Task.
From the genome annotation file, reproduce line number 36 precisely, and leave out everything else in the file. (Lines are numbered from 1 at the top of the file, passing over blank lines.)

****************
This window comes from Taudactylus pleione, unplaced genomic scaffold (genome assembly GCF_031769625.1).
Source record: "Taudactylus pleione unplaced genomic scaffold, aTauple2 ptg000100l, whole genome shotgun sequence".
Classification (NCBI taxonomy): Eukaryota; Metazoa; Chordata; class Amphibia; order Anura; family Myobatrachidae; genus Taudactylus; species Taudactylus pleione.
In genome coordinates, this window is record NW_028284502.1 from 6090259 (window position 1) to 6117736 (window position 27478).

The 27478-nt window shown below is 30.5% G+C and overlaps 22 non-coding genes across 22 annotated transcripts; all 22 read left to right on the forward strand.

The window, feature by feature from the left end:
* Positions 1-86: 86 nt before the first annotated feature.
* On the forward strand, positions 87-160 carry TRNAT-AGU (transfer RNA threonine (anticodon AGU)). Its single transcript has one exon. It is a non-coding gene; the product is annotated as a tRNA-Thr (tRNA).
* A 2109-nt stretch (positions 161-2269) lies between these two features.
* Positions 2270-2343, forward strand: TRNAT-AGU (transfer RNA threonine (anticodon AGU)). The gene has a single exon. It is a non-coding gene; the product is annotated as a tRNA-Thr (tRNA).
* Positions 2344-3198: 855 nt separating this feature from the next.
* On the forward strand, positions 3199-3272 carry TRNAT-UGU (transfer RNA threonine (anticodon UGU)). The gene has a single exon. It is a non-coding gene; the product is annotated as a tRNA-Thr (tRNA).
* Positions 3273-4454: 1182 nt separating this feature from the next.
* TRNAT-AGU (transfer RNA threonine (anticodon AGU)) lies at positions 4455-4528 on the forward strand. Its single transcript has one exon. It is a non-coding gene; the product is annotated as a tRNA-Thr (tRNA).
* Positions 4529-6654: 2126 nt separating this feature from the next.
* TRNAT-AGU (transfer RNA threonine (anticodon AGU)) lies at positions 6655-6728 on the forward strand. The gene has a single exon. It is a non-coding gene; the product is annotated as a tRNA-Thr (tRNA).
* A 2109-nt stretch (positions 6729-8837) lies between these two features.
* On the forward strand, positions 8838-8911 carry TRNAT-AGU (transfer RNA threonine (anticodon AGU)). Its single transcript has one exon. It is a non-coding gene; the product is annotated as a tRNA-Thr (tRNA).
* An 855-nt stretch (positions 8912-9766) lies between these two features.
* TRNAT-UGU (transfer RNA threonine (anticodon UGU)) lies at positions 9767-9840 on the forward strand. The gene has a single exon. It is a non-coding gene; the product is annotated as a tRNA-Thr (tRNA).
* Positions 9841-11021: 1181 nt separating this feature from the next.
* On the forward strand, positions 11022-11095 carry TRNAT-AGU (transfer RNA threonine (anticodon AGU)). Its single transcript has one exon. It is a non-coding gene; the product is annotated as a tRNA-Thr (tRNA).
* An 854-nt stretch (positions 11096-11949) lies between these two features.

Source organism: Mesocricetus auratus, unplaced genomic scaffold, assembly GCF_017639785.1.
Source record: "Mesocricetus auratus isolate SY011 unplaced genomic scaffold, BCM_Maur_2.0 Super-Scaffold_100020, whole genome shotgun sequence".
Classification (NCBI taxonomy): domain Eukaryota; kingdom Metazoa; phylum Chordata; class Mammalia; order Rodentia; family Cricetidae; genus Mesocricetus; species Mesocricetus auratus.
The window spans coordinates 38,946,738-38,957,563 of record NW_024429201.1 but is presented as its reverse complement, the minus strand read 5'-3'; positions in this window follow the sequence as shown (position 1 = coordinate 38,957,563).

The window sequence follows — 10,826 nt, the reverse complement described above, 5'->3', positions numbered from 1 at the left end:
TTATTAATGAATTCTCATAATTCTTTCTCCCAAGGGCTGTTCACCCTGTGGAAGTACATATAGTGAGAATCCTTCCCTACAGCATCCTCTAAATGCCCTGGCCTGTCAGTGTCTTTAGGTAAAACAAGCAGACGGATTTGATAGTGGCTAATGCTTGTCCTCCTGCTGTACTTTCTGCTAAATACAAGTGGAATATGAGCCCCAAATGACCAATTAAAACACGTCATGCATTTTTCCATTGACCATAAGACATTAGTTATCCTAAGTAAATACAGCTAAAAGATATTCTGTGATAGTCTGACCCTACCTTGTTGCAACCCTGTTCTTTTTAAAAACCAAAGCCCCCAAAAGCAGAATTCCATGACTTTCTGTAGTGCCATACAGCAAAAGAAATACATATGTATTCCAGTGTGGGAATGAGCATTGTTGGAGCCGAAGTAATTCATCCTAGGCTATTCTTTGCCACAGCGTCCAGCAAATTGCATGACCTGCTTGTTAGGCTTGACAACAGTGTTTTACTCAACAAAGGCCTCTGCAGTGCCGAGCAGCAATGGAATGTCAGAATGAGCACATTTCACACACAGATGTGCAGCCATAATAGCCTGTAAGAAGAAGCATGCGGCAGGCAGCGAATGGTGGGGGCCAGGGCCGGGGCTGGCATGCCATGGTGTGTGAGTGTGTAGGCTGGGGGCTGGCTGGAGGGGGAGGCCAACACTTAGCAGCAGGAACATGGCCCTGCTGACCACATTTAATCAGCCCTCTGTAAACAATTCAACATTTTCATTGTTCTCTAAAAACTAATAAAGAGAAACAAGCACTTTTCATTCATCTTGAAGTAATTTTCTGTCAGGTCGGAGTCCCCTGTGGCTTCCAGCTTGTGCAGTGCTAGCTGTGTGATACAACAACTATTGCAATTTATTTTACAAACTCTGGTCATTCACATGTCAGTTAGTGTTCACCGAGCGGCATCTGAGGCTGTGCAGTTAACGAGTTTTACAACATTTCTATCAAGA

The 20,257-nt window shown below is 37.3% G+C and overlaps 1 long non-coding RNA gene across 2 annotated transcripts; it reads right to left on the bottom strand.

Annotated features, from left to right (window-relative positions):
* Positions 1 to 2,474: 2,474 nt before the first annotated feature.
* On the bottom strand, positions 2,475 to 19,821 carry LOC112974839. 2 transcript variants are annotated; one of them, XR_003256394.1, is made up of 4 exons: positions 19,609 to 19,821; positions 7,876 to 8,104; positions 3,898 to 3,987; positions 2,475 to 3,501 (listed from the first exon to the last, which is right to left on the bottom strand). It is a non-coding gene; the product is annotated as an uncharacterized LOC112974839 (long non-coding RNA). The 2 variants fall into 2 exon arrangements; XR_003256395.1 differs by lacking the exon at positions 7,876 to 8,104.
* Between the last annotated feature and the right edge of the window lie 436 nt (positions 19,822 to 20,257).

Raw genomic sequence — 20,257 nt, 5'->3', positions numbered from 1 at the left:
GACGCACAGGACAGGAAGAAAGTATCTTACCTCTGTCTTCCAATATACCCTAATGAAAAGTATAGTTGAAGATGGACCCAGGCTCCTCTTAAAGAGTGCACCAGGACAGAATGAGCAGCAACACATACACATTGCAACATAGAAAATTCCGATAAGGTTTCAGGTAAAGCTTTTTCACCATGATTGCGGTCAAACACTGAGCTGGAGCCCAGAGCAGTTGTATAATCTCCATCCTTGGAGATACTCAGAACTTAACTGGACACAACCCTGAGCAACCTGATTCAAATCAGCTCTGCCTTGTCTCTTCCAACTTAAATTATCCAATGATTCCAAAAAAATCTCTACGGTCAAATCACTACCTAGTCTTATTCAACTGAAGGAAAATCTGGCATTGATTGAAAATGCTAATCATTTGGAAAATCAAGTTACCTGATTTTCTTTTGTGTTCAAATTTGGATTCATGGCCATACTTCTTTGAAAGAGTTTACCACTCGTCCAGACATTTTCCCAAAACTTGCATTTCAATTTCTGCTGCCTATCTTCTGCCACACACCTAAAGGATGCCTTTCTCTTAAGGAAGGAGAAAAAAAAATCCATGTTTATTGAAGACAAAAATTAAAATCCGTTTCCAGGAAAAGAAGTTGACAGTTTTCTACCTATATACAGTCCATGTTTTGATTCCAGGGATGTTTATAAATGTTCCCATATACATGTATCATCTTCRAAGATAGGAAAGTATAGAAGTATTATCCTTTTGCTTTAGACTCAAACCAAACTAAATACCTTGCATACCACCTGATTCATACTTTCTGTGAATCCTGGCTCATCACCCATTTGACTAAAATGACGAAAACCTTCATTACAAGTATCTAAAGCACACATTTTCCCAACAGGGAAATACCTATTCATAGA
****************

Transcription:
GACGCACAGGACAGGAAGAAAGTATCTTACCTCTGTCTTCCAATATACCCTAATGAAAAGTATAGTTGAAGATGGACCCAGGCTCCTCTTAAAGAGTGCACCAGGACAGAATGAGCAGCAACACATACACATTGCAACATAGAAAATTCCGATAAGGTTTCAGGTAAAGCTTTTTCACCATGATTGCGGTCAAACACTGAGCTGGAGCCCAGAGCAGTTGTATAATCTCCATCCTTGGAGATACTCAGAACTTAACTGGACACAACCCTGAGCAACCTGATTCAAATCAGCTCTGCCTTGTCTCTTCCAACTTAAATTATCCAATGATTCCAAAAAAATCTCTACGGTCAAATCACTACCTAGTCTTATTCAACTGAAGGAAAATCTGGCATTGATTGAAAATGCTAATCATTTGGAAAATCAAGTTACCTGATTTTCTTTTGTGTTCAAATTTGGATTCATGGCCATACTTCTTTGAAAGAGTTTACCACTCGTCCAGACATTTTCCCAAAACTTGCATTTCAATTTCTGCTGCCTATCTTCTGCCACACACCTAAAGGATGCCTTTCTCTTAAGGAAGGAGAAAAAAAAATCCATGTTTATTGAAGACAAAAATTAAAATCCGTTTCCAGGAAAAGAAGTTGACAGTTTTCTACCTATATACAGTCCATGTTTTGATTCCAGGGATGTTTATAAATGTTCCCATATACATGTATCATCTTCRAAGATAGGAAAGTATAGAAGTATTATCCTTTTGCTTTAGACTCAAACCAAACTAAATACCTTGCATACCACCTGATTCATACTTTCTGTGAATCCTGGCTCATCACCCATTTGACTAAAATGACGAAAACCTTCATTACAAGTATCTAAAGCACACATTTTCCCAACAGGGAAATACCTATTCATAGA